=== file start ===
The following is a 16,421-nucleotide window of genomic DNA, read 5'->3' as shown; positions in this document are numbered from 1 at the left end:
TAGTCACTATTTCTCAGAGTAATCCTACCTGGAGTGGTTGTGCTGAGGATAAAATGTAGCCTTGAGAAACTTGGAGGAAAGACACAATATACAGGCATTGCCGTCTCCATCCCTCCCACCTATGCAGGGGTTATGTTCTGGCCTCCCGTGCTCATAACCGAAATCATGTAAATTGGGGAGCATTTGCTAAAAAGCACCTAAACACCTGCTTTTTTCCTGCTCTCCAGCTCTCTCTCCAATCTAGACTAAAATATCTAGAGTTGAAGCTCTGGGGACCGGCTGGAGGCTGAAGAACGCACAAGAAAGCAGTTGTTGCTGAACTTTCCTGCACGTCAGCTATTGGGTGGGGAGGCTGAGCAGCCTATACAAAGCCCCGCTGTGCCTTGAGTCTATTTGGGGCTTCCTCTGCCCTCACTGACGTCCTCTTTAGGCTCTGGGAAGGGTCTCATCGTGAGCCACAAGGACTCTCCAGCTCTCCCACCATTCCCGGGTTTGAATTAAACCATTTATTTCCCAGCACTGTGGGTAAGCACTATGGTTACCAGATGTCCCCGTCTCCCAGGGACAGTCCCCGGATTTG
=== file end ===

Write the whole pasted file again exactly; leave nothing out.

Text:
The following is a 16,421-nucleotide window of genomic DNA, read 5'->3' as shown; positions in this document are numbered from 1 at the left end:
TAGTCACTATTTCTCAGAGTAATCCTACCTGGAGTGGTTGTGCTGAGGATAAAATGTAGCCTTGAGAAACTTGGAGGAAAGACACAATATACAGGCATTGCCGTCTCCATCCCTCCCACCTATGCAGGGGTTATGTTCTGGCCTCCCGTGCTCATAACCGAAATCATGTAAATTGGGGAGCATTTGCTAAAAAGCACCTAAACACCTGCTTTTTTCCTGCTCTCCAGCTCTCTCTCCAATCTAGACTAAAATATCTAGAGTTGAAGCTCTGGGGACCGGCTGGAGGCTGAAGAACGCACAAGAAAGCAGTTGTTGCTGAACTTTCCTGCACGTCAGCTATTGGGTGGGGAGGCTGAGCAGCCTATACAAAGCCCCGCTGTGCCTTGAGTCTATTTGGGGCTTCCTCTGCCCTCACTGACGTCCTCTTTAGGCTCTGGGAAGGGTCTCATCGTGAGCCACAAGGACTCTCCAGCTCTCCCACCATTCCCGGGTTTGAATTAAACCATTTATTTCCCAGCACTGTGGGTAAGCACTATGGTTACCAGATGTCCCCGTCTCCCAGGGACAGTCCCCGGATTTG